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$99 HP TouchPad Sale: webOS Division Getting Shut Down; Future TouchPads to Run Windows 8?

$99 HP TouchPad Sale: webOS Division Getting Shut Down; Future TouchPads to Run Windows 8?

HP has just announced that its webOS division is now officially closed down.

This news comes courtesy of The Guardian, who HP told yesterday about its webOS division's future being undecided. HP made another announcement of the closing soon after.

HP acquired its webOS division after purchasing it for $1.2 billion in April 2010, when it bought Palm.

Other webOS devices, such as the Pre 3 and the HP Veer, have failed for the company as well. These losses may have also played a part in the closing of the division.

The webOS division closing could possibly lead to the loss of 500 jobs. One of the workers within the division stated that, "There's a 95% chance we all get laid off between now and November, and I for one am thinking it's for the best."

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This latest announcement from HP comes on the heels of the company's latest push to do a final sales run of its computer tablet, the HP TouchPad.

Up to 200,000 HP TouchPad tablets will be delivered in a late October production run to satisfy "unfulfilled demand" of the discontinued device.

The HP TouchPad's first retail run was considered a failure. It wasn't until the device's fire sale that sales for the tablet picked up.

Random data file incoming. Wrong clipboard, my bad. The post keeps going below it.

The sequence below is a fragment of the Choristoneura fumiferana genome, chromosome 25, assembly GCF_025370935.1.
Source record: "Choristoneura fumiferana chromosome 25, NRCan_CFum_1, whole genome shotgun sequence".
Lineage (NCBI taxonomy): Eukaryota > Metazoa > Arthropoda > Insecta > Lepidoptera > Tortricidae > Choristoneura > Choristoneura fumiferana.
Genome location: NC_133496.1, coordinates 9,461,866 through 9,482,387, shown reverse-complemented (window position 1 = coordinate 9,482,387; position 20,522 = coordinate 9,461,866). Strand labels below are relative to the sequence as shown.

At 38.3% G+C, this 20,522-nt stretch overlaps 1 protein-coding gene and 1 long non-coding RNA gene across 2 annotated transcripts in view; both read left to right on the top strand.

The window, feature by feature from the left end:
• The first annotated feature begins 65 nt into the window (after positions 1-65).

With news of the company's testing of Windows 8 for the tablet, this may explain the move away from webOS.

The company is still planning to create its line of PC's, however.

Through a statement on the company website, HP explained its reasoning behind this move. It said that the "continued combination of HP and its Personal Systems Group [is] expected to deliver greater customer and shareholder value."

Meg Whitman, HP president and chief executive officer, offered another statement: "HP objectively evaluated the strategic, financial and operational impact of spinning off PSG. It's clear after our analysis that keeping PSG within HP is right for customers and partners, right for shareholders, and right for employees."

Former HP executive Leo Apotheker devised a plan to shut down the PC division, but that move was reversed instead.

Apotheker was fired from the company last month.

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